When administering vaccinations to cats, most veterinarians give the injections below the elbow or knee joint in the leg, as recommended by the American Association of Feline Practitioners most recent guidelines. However, a recent study suggests that the tip of a cat’s tail appears to be as effective as vaccines at traditional sites.

Why inject vaccines into the tail?

The study was motivated by the high incidence of vaccine-induced sarcomas in cats. The incidence of these tumors ranges from 1 in 1000 to 1 in 10,000 cats. They can develop as quickly as 4 weeks or as late as 10 years post vaccination.

Typical treatment of these tumors is aggressive surgery. Since these tumors often infiltrate surrounding tissue, surgeons need to excise the tumor with a wide margin. This frequently means that the leg will need to be amputated. As a result, many cat guardians don’t pursue treatment, since this kind of extensive surgery is disfiguring, painful, and often very expensive. Injection into the tip of the tail would reduce the trauma of live saving surgery for cats who develop vaccine-induced cancers.

The study

Sixty cats were enrolled in the study. Thirty-one received vaccines in a hind leg below the knee and 20 received the same vaccines toward the back end of the tail. The researchers used a six-point scale (1 = no reaction, 6 = injection not possible) to assess the way in which the cats reacted to being vaccinated. They found “no significant differences” in the cats’ reactions to receiving injections in the tail versus the leg.

The researchers also collected blood samples from the cats to ensure that tail vaccination stimulated a good immune response.

What does it mean for your cat?

While some vets may begin tail vaccinations, it is doubtful that the veterinary community as a whole will jump on this bandwagon immediately. The study was only a pilot study and not a new recommendation for vaccine sites, as much of the media coverage would suggest.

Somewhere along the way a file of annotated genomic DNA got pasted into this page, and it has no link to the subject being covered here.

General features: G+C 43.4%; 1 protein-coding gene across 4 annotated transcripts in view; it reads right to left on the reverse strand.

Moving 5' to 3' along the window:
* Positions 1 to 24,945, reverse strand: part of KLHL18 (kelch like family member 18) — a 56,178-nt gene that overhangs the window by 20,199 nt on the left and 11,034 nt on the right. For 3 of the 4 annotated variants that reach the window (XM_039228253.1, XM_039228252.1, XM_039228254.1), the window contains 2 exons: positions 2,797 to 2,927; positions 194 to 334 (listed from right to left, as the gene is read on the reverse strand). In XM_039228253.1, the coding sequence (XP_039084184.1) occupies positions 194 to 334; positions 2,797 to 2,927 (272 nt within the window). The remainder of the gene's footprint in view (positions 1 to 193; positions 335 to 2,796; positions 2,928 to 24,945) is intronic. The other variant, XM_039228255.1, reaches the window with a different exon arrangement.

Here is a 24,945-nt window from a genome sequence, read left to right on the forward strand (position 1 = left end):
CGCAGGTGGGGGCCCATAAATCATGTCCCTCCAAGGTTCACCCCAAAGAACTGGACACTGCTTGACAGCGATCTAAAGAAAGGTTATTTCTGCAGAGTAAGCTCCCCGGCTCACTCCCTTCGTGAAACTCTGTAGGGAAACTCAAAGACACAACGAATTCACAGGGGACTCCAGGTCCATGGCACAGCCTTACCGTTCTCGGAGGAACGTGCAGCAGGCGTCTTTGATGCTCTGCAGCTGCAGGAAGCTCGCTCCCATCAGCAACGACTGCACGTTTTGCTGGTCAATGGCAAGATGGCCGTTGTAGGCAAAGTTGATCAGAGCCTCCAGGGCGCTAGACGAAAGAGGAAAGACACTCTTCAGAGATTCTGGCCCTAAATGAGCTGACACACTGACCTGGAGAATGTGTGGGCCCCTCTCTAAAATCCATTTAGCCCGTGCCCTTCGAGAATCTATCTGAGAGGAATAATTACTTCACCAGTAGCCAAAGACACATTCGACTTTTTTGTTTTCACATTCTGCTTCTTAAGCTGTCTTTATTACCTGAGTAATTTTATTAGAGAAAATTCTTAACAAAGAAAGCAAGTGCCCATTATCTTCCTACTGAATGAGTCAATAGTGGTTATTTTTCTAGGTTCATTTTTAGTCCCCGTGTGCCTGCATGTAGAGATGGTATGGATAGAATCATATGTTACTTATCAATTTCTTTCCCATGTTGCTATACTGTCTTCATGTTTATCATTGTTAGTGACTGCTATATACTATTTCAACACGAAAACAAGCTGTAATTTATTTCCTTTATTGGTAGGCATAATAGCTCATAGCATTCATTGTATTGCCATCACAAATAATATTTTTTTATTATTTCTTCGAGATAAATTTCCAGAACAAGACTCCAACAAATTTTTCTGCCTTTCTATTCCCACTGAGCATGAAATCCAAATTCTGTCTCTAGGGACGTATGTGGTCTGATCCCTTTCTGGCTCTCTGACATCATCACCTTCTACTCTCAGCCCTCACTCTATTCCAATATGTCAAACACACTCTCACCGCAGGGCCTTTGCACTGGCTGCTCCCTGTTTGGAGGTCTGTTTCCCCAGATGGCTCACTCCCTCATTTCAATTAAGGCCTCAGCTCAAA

The best vaccine plan for your cat will result from a thorough discussion with your veterinarian, taking your cat’s lifestyle and history into account, and assessing the the risks and benefits of vaccination, so you can make an informed choice for your cat.

The bigger picture

Veterinarians should be far more concerned about the high incidence of these cancers, than about the injection site itself. While vaccinations protect against disease, the emphasis should be put on avoiding adjuvanted vaccines. Adjuvants are substances added to a vaccine to enhance the immune system’s reaction, and studies suggest that they are responsible for the formation of tumors.

Reducing the frequency of vaccinations, and recommending titer testing as an alternative, should also be considered. Studies conducted at the University of Wisconsin School of Veterinary Medicine have shown that immunity for some vaccines last seven years or longer, which suggests that even the more conservative vaccine protocols recommended by major veterinary organizations are still too frequent.

At this point, there are a lot of unanswered questions. Not enough cats have been vaccinated in the tail to really know whether this will truly reduce the incidence of injection-site sarcomas, and additionally, these cancers can take years to develop. But if your cat’s veterinarian starts vaccinating your cat in her tail, you will know why.

This article was previously published on Answers.com and is republished with permission.

6 Comments on Tail Vaccinations May Facilitate Cancer Treatment in Cats

  1. Thanks so much for your answer, Ingrid. That was my first inclination as well and we will pow-wow on it. Our vet by the way IS very good and willing to let us choose.

    Here’s my other fear — what if we track in FIP or feline leukemia on our shoes? There are outside cats and cats from a feral community who visit our yard and they are welcome to but we want to be certain we properly care for our indoor darlings.

    • Feline leukemia is transmitted by direct contact between cats. There’s always a chance that you’ll bring something in from outside, whether it’s on shoes, or clothing. Unfortunately, there’s just no way to protect against everything 100% of the time. Taking off your shoes right inside the door and not wearing them inside the house is a good practice.

  2. What are the non-core cat vaccines? What are your thoughts on how often a totally indoor cat who has already had mast cell tumor cancers should have (if the cat was yours)? I wasn’t clear if the feline leukemia vaccine often lasted beyond a year.

    • Non-core vaccines are vaccines such as feline leukemia, FIV, chlamydia and bordetella. My personal point of view is that a cat who has cancer, or any other kind of condition that compromises the immune system, should never get vaccinated again. Veterinarians’ opinions differ widely when it comes to vaccinating cats who are ill, I recommend working with a holistic vet or one who is holistically oriented.

  3. I *so* agree. And vets are often trapped by state laws and are forced to vaccinate. I’d like to see states pass laws that allow for titers at the very least. And I’d love to see the animal medical community fund more extensive research like the one done in Wisconsin.

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